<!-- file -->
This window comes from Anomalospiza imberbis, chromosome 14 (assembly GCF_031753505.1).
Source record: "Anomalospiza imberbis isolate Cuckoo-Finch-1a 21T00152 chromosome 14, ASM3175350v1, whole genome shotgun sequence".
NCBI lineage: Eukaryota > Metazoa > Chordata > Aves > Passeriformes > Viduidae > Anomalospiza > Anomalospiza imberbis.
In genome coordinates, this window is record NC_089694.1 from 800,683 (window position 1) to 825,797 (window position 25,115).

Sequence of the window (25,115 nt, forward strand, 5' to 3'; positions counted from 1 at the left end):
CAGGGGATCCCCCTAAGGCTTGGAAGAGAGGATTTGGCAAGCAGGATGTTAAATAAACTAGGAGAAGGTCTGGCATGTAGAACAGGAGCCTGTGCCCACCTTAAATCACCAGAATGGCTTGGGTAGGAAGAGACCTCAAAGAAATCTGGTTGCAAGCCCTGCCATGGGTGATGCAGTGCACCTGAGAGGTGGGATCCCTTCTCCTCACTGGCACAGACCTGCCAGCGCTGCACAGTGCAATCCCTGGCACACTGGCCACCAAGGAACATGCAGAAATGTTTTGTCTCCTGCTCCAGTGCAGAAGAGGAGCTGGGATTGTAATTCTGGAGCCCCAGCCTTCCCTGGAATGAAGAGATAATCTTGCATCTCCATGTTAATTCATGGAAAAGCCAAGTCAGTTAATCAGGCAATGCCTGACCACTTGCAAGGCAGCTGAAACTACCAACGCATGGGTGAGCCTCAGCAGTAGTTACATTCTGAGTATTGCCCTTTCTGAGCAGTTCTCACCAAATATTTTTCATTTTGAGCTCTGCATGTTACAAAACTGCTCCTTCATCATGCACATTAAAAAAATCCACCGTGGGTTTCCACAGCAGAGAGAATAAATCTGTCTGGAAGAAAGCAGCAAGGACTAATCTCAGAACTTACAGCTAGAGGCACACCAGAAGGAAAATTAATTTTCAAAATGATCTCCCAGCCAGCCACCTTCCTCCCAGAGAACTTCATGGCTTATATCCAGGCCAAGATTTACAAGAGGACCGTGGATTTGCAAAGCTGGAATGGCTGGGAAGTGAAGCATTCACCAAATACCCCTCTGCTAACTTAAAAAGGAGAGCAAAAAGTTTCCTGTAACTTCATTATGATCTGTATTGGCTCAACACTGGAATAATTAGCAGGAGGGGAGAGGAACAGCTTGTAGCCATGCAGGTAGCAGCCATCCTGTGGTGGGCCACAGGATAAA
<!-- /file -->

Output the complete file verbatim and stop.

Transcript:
This window comes from Anomalospiza imberbis, chromosome 14 (assembly GCF_031753505.1).
Source record: "Anomalospiza imberbis isolate Cuckoo-Finch-1a 21T00152 chromosome 14, ASM3175350v1, whole genome shotgun sequence".
NCBI lineage: Eukaryota > Metazoa > Chordata > Aves > Passeriformes > Viduidae > Anomalospiza > Anomalospiza imberbis.
In genome coordinates, this window is record NC_089694.1 from 800,683 (window position 1) to 825,797 (window position 25,115).

Sequence of the window (25,115 nt, forward strand, 5' to 3'; positions counted from 1 at the left end):
CAGGGGATCCCCCTAAGGCTTGGAAGAGAGGATTTGGCAAGCAGGATGTTAAATAAACTAGGAGAAGGTCTGGCATGTAGAACAGGAGCCTGTGCCCACCTTAAATCACCAGAATGGCTTGGGTAGGAAGAGACCTCAAAGAAATCTGGTTGCAAGCCCTGCCATGGGTGATGCAGTGCACCTGAGAGGTGGGATCCCTTCTCCTCACTGGCACAGACCTGCCAGCGCTGCACAGTGCAATCCCTGGCACACTGGCCACCAAGGAACATGCAGAAATGTTTTGTCTCCTGCTCCAGTGCAGAAGAGGAGCTGGGATTGTAATTCTGGAGCCCCAGCCTTCCCTGGAATGAAGAGATAATCTTGCATCTCCATGTTAATTCATGGAAAAGCCAAGTCAGTTAATCAGGCAATGCCTGACCACTTGCAAGGCAGCTGAAACTACCAACGCATGGGTGAGCCTCAGCAGTAGTTACATTCTGAGTATTGCCCTTTCTGAGCAGTTCTCACCAAATATTTTTCATTTTGAGCTCTGCATGTTACAAAACTGCTCCTTCATCATGCACATTAAAAAAATCCACCGTGGGTTTCCACAGCAGAGAGAATAAATCTGTCTGGAAGAAAGCAGCAAGGACTAATCTCAGAACTTACAGCTAGAGGCACACCAGAAGGAAAATTAATTTTCAAAATGATCTCCCAGCCAGCCACCTTCCTCCCAGAGAACTTCATGGCTTATATCCAGGCCAAGATTTACAAGAGGACCGTGGATTTGCAAAGCTGGAATGGCTGGGAAGTGAAGCATTCACCAAATACCCCTCTGCTAACTTAAAAAGGAGAGCAAAAAGTTTCCTGTAACTTCATTATGATCTGTATTGGCTCAACACTGGAATAATTAGCAGGAGGGGAGAGGAACAGCTTGTAGCCATGCAGGTAGCAGCCATCCTGTGGTGGGCCACAGGATAAA